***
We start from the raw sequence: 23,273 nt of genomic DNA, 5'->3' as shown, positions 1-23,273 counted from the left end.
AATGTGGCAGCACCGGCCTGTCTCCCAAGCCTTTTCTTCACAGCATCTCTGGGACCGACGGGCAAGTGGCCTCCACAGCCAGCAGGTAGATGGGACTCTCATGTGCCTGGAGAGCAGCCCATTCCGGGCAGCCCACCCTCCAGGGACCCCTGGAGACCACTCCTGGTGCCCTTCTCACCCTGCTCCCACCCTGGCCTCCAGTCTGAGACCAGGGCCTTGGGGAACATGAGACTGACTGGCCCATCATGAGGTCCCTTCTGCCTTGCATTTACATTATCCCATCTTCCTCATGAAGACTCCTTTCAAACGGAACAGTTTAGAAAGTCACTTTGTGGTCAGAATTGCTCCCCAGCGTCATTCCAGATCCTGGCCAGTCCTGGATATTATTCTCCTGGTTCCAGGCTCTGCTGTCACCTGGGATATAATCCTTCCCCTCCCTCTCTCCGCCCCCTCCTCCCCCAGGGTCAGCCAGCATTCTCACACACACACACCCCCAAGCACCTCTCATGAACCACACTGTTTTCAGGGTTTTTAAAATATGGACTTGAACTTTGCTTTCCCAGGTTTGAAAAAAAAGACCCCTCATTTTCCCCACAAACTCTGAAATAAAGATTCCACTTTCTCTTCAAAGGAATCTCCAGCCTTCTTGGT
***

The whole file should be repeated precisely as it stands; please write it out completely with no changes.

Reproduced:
We start from the raw sequence: 23,273 nt of genomic DNA, 5'->3' as shown, positions 1-23,273 counted from the left end.
AATGTGGCAGCACCGGCCTGTCTCCCAAGCCTTTTCTTCACAGCATCTCTGGGACCGACGGGCAAGTGGCCTCCACAGCCAGCAGGTAGATGGGACTCTCATGTGCCTGGAGAGCAGCCCATTCCGGGCAGCCCACCCTCCAGGGACCCCTGGAGACCACTCCTGGTGCCCTTCTCACCCTGCTCCCACCCTGGCCTCCAGTCTGAGACCAGGGCCTTGGGGAACATGAGACTGACTGGCCCATCATGAGGTCCCTTCTGCCTTGCATTTACATTATCCCATCTTCCTCATGAAGACTCCTTTCAAACGGAACAGTTTAGAAAGTCACTTTGTGGTCAGAATTGCTCCCCAGCGTCATTCCAGATCCTGGCCAGTCCTGGATATTATTCTCCTGGTTCCAGGCTCTGCTGTCACCTGGGATATAATCCTTCCCCTCCCTCTCTCCGCCCCCTCCTCCCCCAGGGTCAGCCAGCATTCTCACACACACACACCCCCAAGCACCTCTCATGAACCACACTGTTTTCAGGGTTTTTAAAATATGGACTTGAACTTTGCTTTCCCAGGTTTGAAAAAAAAGACCCCTCATTTTCCCCACAAACTCTGAAATAAAGATTCCACTTTCTCTTCAAAGGAATCTCCAGCCTTCTTGGT